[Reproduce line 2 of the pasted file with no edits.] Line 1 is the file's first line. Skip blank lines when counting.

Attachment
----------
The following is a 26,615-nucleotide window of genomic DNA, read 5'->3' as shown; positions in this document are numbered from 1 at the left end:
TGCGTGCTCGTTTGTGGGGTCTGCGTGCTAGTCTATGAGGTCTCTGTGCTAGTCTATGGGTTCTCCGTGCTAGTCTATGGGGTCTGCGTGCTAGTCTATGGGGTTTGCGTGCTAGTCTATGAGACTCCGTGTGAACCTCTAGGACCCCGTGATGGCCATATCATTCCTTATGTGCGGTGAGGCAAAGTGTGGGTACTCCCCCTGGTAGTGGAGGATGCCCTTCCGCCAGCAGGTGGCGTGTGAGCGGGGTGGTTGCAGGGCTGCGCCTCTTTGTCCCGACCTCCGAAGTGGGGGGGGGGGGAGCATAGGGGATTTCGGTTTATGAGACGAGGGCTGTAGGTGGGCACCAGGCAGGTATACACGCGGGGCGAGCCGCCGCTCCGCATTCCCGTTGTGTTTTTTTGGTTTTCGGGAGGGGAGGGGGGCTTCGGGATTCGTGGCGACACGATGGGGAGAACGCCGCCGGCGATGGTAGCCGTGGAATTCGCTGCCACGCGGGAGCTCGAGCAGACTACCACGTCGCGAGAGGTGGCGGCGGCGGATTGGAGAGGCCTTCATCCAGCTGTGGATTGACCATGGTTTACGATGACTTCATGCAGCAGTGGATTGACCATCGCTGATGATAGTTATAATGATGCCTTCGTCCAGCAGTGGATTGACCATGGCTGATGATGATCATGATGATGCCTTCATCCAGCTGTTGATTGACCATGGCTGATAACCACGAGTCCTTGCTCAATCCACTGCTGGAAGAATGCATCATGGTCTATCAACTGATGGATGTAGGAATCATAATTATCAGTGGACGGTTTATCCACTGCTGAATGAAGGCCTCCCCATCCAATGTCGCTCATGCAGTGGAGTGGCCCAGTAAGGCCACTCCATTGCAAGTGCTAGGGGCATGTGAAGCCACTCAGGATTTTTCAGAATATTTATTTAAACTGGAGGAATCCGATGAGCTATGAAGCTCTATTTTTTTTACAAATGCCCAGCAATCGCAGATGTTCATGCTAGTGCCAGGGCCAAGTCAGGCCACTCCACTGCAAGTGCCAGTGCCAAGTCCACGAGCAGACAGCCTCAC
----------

TGCGTGCTCGTTTGTGGGGTCTGCGTGCTAGTCTATGAGGTCTCTGTGCTAGTCTATGGGTTCTCCGTGCTAGTCTATGGGGTCTGCGTGCTAGTCTATGGGGTTTGCGTGCTAGTCTATGAGACTCCGTGTGAACCTCTAGGACCCCGTGATGGCCATATCATTCCTTATGTGCGGTGAGGCAAAGTGTGGGTACTCCCCCTGGTAGTGGAGGATGCCCTTCCGCCAGCAGGTGGCGTGTGAGCGGGGTGGTTGCAGGGCTGCGCCTCTTTGTCCCGACCTCCGAAGTGGGGGGGGGGGGAGCATAGGGGATTTCGGTTTATGAGACGAGGGCTGTAGGTGGGCACCAGGCAGGTATACACGCGGGGCGAGCCGCCGCTCCGCATTCCCGTTGTGTTTTTTTGGTTTTCGGGAGGGGAGGGGGGCTTCGGGATTCGTGGCGACACGATGGGGAGAACGCCGCCGGCGATGGTAGCCGTGGAATTCGCTGCCACGCGGGAGCTCGAGCAGACTACCACGTCGCGAGAGGTGGCGGCGGCGGATTGGAGAGGCCTTCATCCAGCTGTGGATTGACCATGGTTTACGATGACTTCATGCAGCAGTGGATTGACCATCGCTGATGATAGTTATAATGATGCCTTCGTCCAGCAGTGGATTGACCATGGCTGATGATGATCATGATGATGCCTTCATCCAGCTGTTGATTGACCATGGCTGATAACCACGAGTCCTTGCTCAATCCACTGCTGGAAGAATGCATCATGGTCTATCAACTGATGGATGTAGGAATCATAATTATCAGTGGACGGTTTATCCACTGCTGAATGAAGGCCTCCCCATCCAATGTCGCTCATGCAGTGGAGTGGCCCAGTAAGGCCACTCCATTGCAAGTGCTAGGGGCATGTGAAGCCACTCAGGATTTTTCAGAATATTTATTTAAACTGGAGGAATCCGATGAGCTATGAAGCTCTATTTTTTTTACAAATGCCCAGCAATCGCAGATGTTCATGCTAGTGCCAGGGCCAAGTCAGGCCACTCCACTGCAAGTGCCAGTGCCAAGTCCACGAGCAGACAGCCTCAC